Technical Note on the Rio Branco's Study
The capital with the second highest forest cover in the country (70,88%), after Manaus (Amazonas), is the highlight of the Urban Legal Amazon project. The municipality of Rio Brando (Acre) concludes the first year of project, which investigated five of the nine cities of the territory (Belém, Macapá, Manaus and São Luís). The urban socio-spatial formation analysis is available in the paper “Urban and Gender Inequalities in Times of Climate Change: A socio-spatial analysis of Rio Branco (AC)” .
The study aims to reflect on how these inequalities are consolidated through territorial planning and how it is possible to dialogue, along-with data, paths that lead equity, at least, in face of the established climate crises in urban spaces. Therefore, the project’s team researchers used a methodology the collection of socio economic and socio demographic information through gender, race and ethnic classification of the populations residing in Rio Bravo, ensuing the data example from the 2010 IBGE Census.
In this data collection, the team explored, for instance, data related to schooling, per capita household income, sanitary sewage, litter disposal, access to drinking water, in addition to data connected to territorial characteristics of the municipality of Rio Branco, such as districts, neighborhoods and subnormal agglomerates. The investigation, thus, considers race/ethnic and gender as social markers, given their relevance for the climate change impacts analysis on the reality of these populations.
In the chapter “Race/Ethnicity and Gender Inequalities and Climate Change in Rio Branco”, it is emphasized, for example, that black and indigenous represents most of the Acre’s capital, 72.20%, being, therefore, the most vulnerable, as it is exposed in the data on monthly income, which identifies that 59% of population live with a monthly income of ⅛ to a minimum wage, 72% are black, 64.76% are indigenous and 48% are white. Considering the gender category, the Acre’s capital follows the same Brazilian pattern, considering a scenario in which the population is formed of more women than men, 51.81% and 48.19%, respectively.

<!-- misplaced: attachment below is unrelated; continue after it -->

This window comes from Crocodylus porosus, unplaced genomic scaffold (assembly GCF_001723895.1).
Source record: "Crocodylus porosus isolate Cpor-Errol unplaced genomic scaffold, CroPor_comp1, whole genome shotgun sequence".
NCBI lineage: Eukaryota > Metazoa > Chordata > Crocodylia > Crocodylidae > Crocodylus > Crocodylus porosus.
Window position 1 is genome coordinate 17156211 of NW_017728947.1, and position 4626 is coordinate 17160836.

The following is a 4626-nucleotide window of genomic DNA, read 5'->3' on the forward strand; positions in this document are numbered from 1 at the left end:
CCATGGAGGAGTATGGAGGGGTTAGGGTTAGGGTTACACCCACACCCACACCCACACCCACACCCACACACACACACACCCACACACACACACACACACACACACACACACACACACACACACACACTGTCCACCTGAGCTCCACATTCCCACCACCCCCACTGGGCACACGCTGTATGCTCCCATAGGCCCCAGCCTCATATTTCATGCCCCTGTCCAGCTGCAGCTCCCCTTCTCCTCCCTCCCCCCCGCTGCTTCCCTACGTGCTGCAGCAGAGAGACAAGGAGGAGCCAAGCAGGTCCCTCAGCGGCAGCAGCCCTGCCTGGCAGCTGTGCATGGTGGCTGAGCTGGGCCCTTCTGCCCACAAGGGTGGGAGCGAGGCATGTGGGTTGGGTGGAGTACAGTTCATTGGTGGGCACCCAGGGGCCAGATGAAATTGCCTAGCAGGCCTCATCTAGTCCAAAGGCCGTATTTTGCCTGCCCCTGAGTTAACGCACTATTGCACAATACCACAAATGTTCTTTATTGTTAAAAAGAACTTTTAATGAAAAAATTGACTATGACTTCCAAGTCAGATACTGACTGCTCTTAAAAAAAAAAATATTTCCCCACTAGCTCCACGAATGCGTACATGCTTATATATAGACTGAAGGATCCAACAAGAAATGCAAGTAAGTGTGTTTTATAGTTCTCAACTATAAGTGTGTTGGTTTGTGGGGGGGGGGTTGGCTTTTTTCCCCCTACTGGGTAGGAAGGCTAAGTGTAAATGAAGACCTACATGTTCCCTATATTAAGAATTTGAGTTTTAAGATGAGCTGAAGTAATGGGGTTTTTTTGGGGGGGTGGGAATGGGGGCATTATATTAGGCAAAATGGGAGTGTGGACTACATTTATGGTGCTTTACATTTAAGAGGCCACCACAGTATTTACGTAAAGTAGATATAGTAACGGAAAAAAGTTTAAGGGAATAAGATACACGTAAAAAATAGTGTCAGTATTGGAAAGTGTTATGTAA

Contemplating the spectrum between 3 and 10 minimum wages, only 9.02% of Rio Branco citizens declared having this monthly income, of which 5.98% are indigenous, 12.56% are black and 15.40%, white. Also in this chapter, the research group analyzes sociodemographic data to assess the scenario of how populations are living in the municipality, and it is observed the same ethnic-racial and gender gradient and its expansion of inequalities within the studied contexts. These results are detailed in tables, for-which can be accessed in Rio Branco’s paper.
In the chapter “Unequal Territorial Planning in contempt of Climate Change”, the analysis is closer to the dimensions of the climate change impacts in urban environments, especially related to what is established in the municipal Director Plan. See excerpt from the paper, below:
Structures created as an advance in the urbanization of the city examined in this paper by the challenge to develop public policies, capable of mitigating and produce adaptation to spaces responding to the global climate crisis, which is establish with the climate change reinforcement by the dimensions: extreme conditions: climate change – extreme rainfall/tropical cyclone – urban areas impact: frequent flooding, increased risk of landslides, homes, factories and urban infrastructure damages; exposure changes: climate change – biological changes: impact on urban areas: increased disease vectors.
A further important underline presented by the paper “Urban and Gender Inequalities in Times of Climate Change: A socio-spatial analysis of Rio Branco (AC)”, is related to the sanitary and supply conditions for human consumption of the Rio Branco’s population and the dimensions of the subnormal agglomerates, which are sixteen in total, impacted by climate change, from the entire process of deforestation in progress, occupying a certain area of the territory and population density.
As in previous studies, Rio Branco’s socio-spatial investigation commenced from the observation of the municipality’s economic growth projects, whether disordered or ordered, but which confirm the concentration and/or increase in poverty and inequalities among the most vulnerable populations.
The Rio Branco’s paper is available to download on the page “Publications”.
Urban Legal Amazon Project – Socio-spatial Analysis of Climate Change